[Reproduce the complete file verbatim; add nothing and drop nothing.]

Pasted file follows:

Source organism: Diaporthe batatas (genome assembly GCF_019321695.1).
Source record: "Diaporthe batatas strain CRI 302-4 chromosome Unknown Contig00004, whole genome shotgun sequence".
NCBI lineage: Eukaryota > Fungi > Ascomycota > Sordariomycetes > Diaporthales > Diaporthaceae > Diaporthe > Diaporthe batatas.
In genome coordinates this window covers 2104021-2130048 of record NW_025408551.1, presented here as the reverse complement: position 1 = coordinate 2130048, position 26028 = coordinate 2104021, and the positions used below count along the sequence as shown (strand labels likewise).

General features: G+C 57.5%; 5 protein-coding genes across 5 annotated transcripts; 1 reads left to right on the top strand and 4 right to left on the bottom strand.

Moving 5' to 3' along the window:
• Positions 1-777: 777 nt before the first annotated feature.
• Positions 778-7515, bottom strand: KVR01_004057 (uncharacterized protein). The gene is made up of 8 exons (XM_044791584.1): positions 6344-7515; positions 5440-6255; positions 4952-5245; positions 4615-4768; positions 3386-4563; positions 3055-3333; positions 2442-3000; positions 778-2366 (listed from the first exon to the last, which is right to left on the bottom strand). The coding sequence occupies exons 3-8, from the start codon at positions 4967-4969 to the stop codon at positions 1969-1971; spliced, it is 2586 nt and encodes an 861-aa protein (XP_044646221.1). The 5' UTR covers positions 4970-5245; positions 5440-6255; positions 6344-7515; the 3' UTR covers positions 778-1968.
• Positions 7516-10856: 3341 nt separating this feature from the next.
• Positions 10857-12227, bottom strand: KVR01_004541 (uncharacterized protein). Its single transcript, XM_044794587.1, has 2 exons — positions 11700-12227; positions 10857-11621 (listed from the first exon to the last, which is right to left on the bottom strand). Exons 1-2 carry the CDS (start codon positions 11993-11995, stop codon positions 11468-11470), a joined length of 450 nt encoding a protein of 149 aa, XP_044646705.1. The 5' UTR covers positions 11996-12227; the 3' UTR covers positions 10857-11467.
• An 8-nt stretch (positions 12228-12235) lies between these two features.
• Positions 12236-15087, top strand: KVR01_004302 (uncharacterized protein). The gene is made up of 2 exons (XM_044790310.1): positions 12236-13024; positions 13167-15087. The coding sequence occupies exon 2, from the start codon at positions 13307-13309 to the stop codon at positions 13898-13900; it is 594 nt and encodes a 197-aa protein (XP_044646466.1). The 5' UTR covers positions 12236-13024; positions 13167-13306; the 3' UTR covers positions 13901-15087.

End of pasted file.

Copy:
Source organism: Diaporthe batatas (genome assembly GCF_019321695.1).
Source record: "Diaporthe batatas strain CRI 302-4 chromosome Unknown Contig00004, whole genome shotgun sequence".
NCBI lineage: Eukaryota > Fungi > Ascomycota > Sordariomycetes > Diaporthales > Diaporthaceae > Diaporthe > Diaporthe batatas.
In genome coordinates this window covers 2104021-2130048 of record NW_025408551.1, presented here as the reverse complement: position 1 = coordinate 2130048, position 26028 = coordinate 2104021, and the positions used below count along the sequence as shown (strand labels likewise).

General features: G+C 57.5%; 5 protein-coding genes across 5 annotated transcripts; 1 reads left to right on the top strand and 4 right to left on the bottom strand.

Moving 5' to 3' along the window:
• Positions 1-777: 777 nt before the first annotated feature.
• Positions 778-7515, bottom strand: KVR01_004057 (uncharacterized protein). The gene is made up of 8 exons (XM_044791584.1): positions 6344-7515; positions 5440-6255; positions 4952-5245; positions 4615-4768; positions 3386-4563; positions 3055-3333; positions 2442-3000; positions 778-2366 (listed from the first exon to the last, which is right to left on the bottom strand). The coding sequence occupies exons 3-8, from the start codon at positions 4967-4969 to the stop codon at positions 1969-1971; spliced, it is 2586 nt and encodes an 861-aa protein (XP_044646221.1). The 5' UTR covers positions 4970-5245; positions 5440-6255; positions 6344-7515; the 3' UTR covers positions 778-1968.
• Positions 7516-10856: 3341 nt separating this feature from the next.
• Positions 10857-12227, bottom strand: KVR01_004541 (uncharacterized protein). Its single transcript, XM_044794587.1, has 2 exons — positions 11700-12227; positions 10857-11621 (listed from the first exon to the last, which is right to left on the bottom strand). Exons 1-2 carry the CDS (start codon positions 11993-11995, stop codon positions 11468-11470), a joined length of 450 nt encoding a protein of 149 aa, XP_044646705.1. The 5' UTR covers positions 11996-12227; the 3' UTR covers positions 10857-11467.
• An 8-nt stretch (positions 12228-12235) lies between these two features.
• Positions 12236-15087, top strand: KVR01_004302 (uncharacterized protein). The gene is made up of 2 exons (XM_044790310.1): positions 12236-13024; positions 13167-15087. The coding sequence occupies exon 2, from the start codon at positions 13307-13309 to the stop codon at positions 13898-13900; it is 594 nt and encodes a 197-aa protein (XP_044646466.1). The 5' UTR covers positions 12236-13024; positions 13167-13306; the 3' UTR covers positions 13901-15087.